The current generation of SMEs have never experienced a catastrophe quite like the Coronavirus pandemic. In fact, many small firms closed shop as the lockdown period took its toll at the height of COVID. The disruption to trading caused by COVID was detrimental and is still being felt today.
As nations enter a recession too, small firms need as much help as possible to ensure they survive the fallout. Enter The Future Strategy Club (FSC), a new type of consultancy agency of over 250 of the UK's most experienced c-level consultants and leading creative talent, dedicated to helping firms of all sizes weather the COVID storm and its aftermath.
FSC gathered top strategic thinkers and businesses brains to compile a Business Survival Guide, filled with tips and advice from the best in business to help firms navigate through uncertainty. Among the members to contribute to this Survival Guide was The FSC Advisor Bernie Morrison.
Bernie's background includes the position of Strategy Director at Fitch - a globally leading brand consultancy firm. In the UK, the pandemic tossed business owners into perhaps the most complex time ever as they sought to get their businesses back on track.
Branding is as important to small businesses as big firms
In an interview with her, Bernie Morrison shared how firms can get back on their feet in the wake of the pandemic and its aftermath:
"Yes, absolutely. But very much in a different way to the big firms. Small firms have an opportunity to get ahead of the pack in terms of what their brand means and stands for in a way that the big businesses can be quite unable to with the necessary speed and agility.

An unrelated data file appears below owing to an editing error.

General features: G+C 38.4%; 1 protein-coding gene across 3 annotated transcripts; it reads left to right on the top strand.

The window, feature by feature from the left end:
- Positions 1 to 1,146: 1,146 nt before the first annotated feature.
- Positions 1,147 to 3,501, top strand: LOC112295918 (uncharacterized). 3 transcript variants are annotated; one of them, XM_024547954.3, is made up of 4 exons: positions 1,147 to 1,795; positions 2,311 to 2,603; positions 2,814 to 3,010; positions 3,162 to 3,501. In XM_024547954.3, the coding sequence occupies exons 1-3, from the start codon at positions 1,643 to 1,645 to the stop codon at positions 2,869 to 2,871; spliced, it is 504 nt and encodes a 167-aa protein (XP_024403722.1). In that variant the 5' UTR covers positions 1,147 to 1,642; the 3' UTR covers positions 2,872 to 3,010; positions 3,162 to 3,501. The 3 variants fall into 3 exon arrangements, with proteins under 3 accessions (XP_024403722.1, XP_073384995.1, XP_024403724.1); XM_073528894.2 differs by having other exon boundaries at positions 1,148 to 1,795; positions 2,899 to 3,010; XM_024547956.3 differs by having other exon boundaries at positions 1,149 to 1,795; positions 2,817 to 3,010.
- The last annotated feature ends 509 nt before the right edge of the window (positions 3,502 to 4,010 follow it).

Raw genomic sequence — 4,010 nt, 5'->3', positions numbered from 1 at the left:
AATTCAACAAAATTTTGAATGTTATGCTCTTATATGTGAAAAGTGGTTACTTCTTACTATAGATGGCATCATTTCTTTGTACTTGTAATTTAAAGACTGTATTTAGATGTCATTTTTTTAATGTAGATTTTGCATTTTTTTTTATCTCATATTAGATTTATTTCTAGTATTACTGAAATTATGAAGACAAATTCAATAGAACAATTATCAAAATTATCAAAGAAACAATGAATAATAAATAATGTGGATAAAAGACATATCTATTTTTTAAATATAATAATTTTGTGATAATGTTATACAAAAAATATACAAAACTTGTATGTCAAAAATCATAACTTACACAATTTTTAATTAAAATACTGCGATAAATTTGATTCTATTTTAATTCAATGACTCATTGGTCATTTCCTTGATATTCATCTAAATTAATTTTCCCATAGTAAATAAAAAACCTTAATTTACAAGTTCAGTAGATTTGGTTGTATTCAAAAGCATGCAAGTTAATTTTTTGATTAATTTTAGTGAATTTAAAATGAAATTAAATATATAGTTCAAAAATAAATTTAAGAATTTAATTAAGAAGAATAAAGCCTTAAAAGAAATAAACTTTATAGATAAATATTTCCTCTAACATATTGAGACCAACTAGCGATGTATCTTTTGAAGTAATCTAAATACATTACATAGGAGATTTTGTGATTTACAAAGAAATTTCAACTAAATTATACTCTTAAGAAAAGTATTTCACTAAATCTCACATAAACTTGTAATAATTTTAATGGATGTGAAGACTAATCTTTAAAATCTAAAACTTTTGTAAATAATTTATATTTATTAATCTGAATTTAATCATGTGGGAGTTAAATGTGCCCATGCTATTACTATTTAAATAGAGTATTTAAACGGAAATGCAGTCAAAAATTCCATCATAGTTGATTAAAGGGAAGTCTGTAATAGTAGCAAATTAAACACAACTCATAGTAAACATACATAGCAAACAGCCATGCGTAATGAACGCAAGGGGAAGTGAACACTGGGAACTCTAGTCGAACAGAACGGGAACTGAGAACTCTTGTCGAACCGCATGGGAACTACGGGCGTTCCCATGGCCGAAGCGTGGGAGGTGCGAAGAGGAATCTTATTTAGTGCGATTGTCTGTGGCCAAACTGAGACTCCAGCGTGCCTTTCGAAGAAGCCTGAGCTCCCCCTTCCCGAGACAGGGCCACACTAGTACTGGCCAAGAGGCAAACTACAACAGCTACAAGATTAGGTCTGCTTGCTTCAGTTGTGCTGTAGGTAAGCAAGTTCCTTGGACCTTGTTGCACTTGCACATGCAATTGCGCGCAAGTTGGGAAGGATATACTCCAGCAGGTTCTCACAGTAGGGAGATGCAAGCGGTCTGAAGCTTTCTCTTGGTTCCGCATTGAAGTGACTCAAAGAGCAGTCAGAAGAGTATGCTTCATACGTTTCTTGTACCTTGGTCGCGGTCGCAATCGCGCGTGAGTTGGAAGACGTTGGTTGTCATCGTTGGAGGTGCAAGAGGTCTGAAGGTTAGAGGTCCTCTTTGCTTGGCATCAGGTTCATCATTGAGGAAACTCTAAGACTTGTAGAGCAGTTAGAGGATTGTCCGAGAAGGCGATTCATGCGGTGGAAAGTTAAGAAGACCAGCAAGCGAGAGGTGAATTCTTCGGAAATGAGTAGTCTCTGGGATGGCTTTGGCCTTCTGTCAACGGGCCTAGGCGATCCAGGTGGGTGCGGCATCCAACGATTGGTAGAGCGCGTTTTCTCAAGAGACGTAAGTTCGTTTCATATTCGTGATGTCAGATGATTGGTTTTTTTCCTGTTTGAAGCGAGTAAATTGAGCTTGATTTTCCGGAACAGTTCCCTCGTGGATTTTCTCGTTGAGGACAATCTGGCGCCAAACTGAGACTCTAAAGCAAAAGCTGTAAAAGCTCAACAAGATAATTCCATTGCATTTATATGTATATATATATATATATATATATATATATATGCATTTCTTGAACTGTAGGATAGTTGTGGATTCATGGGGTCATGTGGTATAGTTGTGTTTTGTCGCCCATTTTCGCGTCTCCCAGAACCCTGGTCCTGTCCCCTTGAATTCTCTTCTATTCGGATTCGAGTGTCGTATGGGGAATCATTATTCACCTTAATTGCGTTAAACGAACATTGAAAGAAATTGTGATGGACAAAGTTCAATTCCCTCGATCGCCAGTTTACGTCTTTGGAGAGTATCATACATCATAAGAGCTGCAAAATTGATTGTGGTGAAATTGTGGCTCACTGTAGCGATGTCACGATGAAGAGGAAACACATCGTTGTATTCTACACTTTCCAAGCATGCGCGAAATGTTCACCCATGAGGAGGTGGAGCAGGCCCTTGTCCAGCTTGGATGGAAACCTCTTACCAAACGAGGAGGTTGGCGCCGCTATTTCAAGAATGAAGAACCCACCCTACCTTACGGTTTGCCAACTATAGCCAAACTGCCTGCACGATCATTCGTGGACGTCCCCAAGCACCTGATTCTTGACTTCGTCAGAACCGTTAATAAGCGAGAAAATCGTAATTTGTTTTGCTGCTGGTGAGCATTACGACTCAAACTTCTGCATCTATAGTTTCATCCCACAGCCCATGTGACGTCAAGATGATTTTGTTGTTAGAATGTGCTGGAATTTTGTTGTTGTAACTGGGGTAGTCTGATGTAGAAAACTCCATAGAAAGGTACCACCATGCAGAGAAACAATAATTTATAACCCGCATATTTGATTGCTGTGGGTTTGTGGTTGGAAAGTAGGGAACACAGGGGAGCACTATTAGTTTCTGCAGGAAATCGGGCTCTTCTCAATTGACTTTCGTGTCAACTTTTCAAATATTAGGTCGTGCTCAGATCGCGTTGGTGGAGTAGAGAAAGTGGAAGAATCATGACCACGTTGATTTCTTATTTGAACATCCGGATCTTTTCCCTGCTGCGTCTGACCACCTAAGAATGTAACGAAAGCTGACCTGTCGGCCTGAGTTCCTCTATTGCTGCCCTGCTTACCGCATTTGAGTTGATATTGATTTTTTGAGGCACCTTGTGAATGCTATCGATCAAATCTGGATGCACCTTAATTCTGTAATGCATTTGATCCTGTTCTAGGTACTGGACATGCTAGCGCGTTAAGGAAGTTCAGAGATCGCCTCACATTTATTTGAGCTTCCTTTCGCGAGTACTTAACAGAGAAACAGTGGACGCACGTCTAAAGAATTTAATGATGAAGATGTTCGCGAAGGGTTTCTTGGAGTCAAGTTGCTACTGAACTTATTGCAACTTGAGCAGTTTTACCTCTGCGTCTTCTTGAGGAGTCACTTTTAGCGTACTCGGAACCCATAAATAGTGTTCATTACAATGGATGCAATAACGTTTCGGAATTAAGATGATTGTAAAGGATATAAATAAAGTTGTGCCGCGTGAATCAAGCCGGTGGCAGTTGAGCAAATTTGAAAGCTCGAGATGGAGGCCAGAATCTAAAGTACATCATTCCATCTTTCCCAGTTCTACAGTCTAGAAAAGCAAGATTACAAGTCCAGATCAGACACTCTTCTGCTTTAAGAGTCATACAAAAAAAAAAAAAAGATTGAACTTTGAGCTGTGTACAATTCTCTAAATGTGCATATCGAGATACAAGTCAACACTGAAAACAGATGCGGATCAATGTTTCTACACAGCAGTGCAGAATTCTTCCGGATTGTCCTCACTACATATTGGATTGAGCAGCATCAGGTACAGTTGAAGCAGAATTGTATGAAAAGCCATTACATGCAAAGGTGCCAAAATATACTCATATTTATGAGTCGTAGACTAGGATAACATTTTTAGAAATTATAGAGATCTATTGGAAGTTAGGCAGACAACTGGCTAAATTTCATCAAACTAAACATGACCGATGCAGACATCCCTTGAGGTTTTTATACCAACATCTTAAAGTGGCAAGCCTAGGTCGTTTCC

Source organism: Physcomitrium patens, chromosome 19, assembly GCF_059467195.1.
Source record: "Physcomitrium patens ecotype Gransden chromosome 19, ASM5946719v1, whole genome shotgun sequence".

It’s becoming more and more important, that ability to be able to adapt to what’s in front of you, to respond to how consumers are changing their behavior fast enough to keep up. It is incredibly important to define what they stand for in order to make that connection with people."
Reasons storytelling is key for small businesses, according to the experts
Telling your brand story in a relatable way is vital for both small and big business – but only if it’s true. The biggest problem that a lot of brands are going to face moving forward is transparency.
Consumers now are more forensic than ever and far more interested in whether or not brands are as transparent as they say they are - and customers are not afraid to call a brand out if they are not.
Bernie Morrison adds:
"Gone are the days where people are sitting back passively accepting what advertising says to be true. It needs to really be true. It has to be meaningful because, if it's not, then why is anybody going to pay attention? After the pandemic, I think as consumers we’re all looking for more meaning in the world.
Finally, people are actually going to want to develop brand purposes that they can act upon in the world. And I think those will become more realistic and encourage more engagement with local communities."